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Tesla responsible for slide in U.S. home solar sales

Posted: Fri Dec 15, 2017 5:45 pm
by GRA
Via ABG:
Tesla responsible for slide in U.S. home solar sales
Installations fall this year for the first time after previous annual increases of 50 percent
https://www.autoblog.com/2017/12/15/tes ... lar-sales/
After years of double-digit growth, home solar installations in the United States are poised to fall for the first time this year, according to a report released on Thursday by GTM Research. The reason? An analysis of installation data suggests that most of the slowdown is traceable to a single company: Tesla, which acquired sister company SolarCity about a year ago.

For years, SolarCity, with early backing from Tesla CEO Elon Musk, was the biggest player in residential solar and the driving force behind that market's supercharged growth. When Tesla bought SolarCity last year, Musk called the acquisition a "no-brainer," saying the two companies shared "the same overarching goal of sustainable energy." But under Tesla's ownership, the company has largely stopped its aggressive marketing campaigns and ambitious expansion.

As a result, Tesla's rooftop solar installations have fallen sharply each quarter this year compared to last. In the third quarter, installations were off by 42 percent over the previous year.

Tesla declined to comment for this story, but has previously said that while sales are down, margins are up. The company expects its fourth-quarter solar installation numbers to be higher than those of the third quarter.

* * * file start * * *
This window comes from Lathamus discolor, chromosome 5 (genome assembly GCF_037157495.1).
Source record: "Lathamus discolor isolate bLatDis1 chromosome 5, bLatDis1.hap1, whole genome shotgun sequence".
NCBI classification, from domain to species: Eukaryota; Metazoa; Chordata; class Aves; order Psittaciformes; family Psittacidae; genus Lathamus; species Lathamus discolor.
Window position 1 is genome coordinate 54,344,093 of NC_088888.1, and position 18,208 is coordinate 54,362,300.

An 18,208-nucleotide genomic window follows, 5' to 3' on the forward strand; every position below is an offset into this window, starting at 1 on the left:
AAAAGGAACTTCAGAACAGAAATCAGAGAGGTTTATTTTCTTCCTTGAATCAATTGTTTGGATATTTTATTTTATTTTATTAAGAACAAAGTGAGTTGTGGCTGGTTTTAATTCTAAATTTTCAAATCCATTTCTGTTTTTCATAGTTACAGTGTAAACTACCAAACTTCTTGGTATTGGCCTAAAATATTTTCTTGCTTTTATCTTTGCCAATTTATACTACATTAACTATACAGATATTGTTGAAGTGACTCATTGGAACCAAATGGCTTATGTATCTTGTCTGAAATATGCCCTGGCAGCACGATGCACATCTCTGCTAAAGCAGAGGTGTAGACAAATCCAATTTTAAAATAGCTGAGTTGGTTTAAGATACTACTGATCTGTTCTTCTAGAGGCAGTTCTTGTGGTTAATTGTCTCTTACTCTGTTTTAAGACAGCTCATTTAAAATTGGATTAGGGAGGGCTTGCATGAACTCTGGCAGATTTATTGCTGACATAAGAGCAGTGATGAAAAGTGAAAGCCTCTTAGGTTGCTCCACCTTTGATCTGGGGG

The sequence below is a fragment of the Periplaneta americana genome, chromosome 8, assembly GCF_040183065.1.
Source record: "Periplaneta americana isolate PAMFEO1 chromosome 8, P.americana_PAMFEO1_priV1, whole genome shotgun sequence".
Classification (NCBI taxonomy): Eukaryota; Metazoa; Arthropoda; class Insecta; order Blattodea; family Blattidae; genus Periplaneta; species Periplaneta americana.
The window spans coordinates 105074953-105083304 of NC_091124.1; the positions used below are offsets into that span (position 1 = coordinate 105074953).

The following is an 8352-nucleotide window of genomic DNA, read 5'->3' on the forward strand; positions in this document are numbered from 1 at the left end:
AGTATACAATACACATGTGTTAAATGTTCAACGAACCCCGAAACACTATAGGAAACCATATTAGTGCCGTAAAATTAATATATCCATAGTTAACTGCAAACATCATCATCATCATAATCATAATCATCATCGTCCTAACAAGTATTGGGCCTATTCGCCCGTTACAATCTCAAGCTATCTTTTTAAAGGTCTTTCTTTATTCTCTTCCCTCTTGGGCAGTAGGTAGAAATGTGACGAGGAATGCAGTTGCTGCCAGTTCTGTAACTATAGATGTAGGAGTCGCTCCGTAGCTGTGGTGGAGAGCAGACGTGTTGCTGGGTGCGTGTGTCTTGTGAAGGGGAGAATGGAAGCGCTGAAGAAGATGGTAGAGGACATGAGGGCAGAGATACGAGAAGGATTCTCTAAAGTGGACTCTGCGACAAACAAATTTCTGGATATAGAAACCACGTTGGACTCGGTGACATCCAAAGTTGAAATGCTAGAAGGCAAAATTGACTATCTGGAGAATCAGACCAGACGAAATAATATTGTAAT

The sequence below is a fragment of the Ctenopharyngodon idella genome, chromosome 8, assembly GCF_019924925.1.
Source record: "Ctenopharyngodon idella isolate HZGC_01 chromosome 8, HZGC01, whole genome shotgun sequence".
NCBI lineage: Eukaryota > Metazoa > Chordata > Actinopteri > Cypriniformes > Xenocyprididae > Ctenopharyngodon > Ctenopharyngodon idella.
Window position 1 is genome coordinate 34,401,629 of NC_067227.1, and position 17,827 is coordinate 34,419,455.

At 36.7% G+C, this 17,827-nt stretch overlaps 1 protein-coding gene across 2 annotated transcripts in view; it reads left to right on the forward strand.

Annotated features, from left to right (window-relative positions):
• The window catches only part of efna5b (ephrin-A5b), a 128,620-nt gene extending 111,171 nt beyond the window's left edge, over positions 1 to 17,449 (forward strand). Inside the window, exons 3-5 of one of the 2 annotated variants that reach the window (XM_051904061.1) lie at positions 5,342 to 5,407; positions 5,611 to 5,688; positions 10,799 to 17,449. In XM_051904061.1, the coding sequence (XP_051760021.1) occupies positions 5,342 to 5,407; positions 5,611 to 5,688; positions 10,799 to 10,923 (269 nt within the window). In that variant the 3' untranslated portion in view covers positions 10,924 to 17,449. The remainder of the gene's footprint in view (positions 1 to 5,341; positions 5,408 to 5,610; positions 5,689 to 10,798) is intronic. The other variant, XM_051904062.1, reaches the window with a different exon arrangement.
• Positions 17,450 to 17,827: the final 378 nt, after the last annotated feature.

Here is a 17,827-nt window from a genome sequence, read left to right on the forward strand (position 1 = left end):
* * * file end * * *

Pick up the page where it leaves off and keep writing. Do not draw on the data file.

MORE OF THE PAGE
Overall, the residential solar market is expected to fall 13 percent this year, according to GTM's U.S. PV Leaderboard report. That compares with a 19 percent rise last year and four straight years before that of increases above 50 percent.

SolarCity was responsible for an outsized portion of that growth, accounting for a quarter of the national market in 2016 and more than 30 percent the previous two years. By the third quarter of this year, its share had dropped to 14 percent, according to the GTM report. . . .

Re: Tesla responsible for slide in U.S. home solar sales

Posted: Sun Dec 17, 2017 10:06 pm
by Evoforce
Our local power company is responsible for the fall of solar installs.

Re: Tesla responsible for slide in U.S. home solar sales

Posted: Mon Dec 18, 2017 10:14 am
by HIOJim
Evoforce wrote:Our local power company is responsible for the fall of solar installs.
How so?

Re: Tesla responsible for slide in U.S. home solar sales

Posted: Mon Dec 18, 2017 10:33 am
by EVDRIVER
Like many utilities that have eliminated incentives, made the process difficult, and change solar rate programs to benefit the utility. A PGE person told me they are making it worse because they needed solar for peak demand savings and now that so many customers have solar it no longer benefits them and just hurts their revenue. Pretty clear why since I have not paid an electric bill in 10 years except for the meter charge. They intend to sunset my present rate plan to something that benefits them of course.

Re: Tesla responsible for slide in U.S. home solar sales

Posted: Mon Dec 18, 2017 11:24 am
by SageBrush
SC had a non sustainable business plan due to customer acquisitions costs and less profitable production credits. Reigning in the too expensive growth was a given once Tesla took over.

Re: Tesla responsible for slide in U.S. home solar sales

Posted: Tue Dec 19, 2017 5:26 pm
by armmynissanleaf
It's not only Tesla. Here is how Ford and Chevy did.

https://www.torquenews.com/1083/follow- ... howd-we-do

Re: Tesla responsible for slide in U.S. home solar sales

Posted: Wed Dec 20, 2017 6:18 am
by GetOffYourGas
armmynissanleaf wrote:It's not only Tesla. Here is how Ford and Chevy did.

https://www.torquenews.com/1083/follow- ... howd-we-do
I was not aware that Ford or Chevy were selling home solar panels...

Re: Tesla responsible for slide in U.S. home solar sales